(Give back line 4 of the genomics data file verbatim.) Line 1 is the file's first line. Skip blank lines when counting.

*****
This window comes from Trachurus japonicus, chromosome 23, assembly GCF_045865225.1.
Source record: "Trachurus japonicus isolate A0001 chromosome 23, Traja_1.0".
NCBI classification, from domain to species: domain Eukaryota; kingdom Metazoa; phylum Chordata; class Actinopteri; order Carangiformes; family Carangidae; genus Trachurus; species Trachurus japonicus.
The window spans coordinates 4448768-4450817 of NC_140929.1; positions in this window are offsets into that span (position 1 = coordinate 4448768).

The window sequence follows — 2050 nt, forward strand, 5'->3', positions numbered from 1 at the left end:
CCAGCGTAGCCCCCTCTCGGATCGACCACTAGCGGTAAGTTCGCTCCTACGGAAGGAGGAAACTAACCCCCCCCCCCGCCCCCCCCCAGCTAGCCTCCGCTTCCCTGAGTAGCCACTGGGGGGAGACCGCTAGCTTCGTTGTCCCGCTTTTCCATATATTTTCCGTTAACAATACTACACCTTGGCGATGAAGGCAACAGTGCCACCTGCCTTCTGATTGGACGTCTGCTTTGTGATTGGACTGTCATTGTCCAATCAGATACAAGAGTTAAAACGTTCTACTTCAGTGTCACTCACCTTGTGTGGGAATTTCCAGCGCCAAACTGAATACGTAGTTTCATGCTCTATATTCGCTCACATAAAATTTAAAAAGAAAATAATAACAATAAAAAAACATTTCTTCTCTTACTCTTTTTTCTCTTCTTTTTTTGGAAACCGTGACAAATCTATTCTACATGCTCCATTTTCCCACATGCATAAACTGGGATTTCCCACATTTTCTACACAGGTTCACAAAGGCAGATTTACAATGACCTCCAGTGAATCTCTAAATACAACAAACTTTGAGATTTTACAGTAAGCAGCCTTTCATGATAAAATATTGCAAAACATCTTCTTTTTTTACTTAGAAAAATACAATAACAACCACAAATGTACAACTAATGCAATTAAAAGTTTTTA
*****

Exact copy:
The window spans coordinates 4448768-4450817 of NC_140929.1; positions in this window are offsets into that span (position 1 = coordinate 4448768).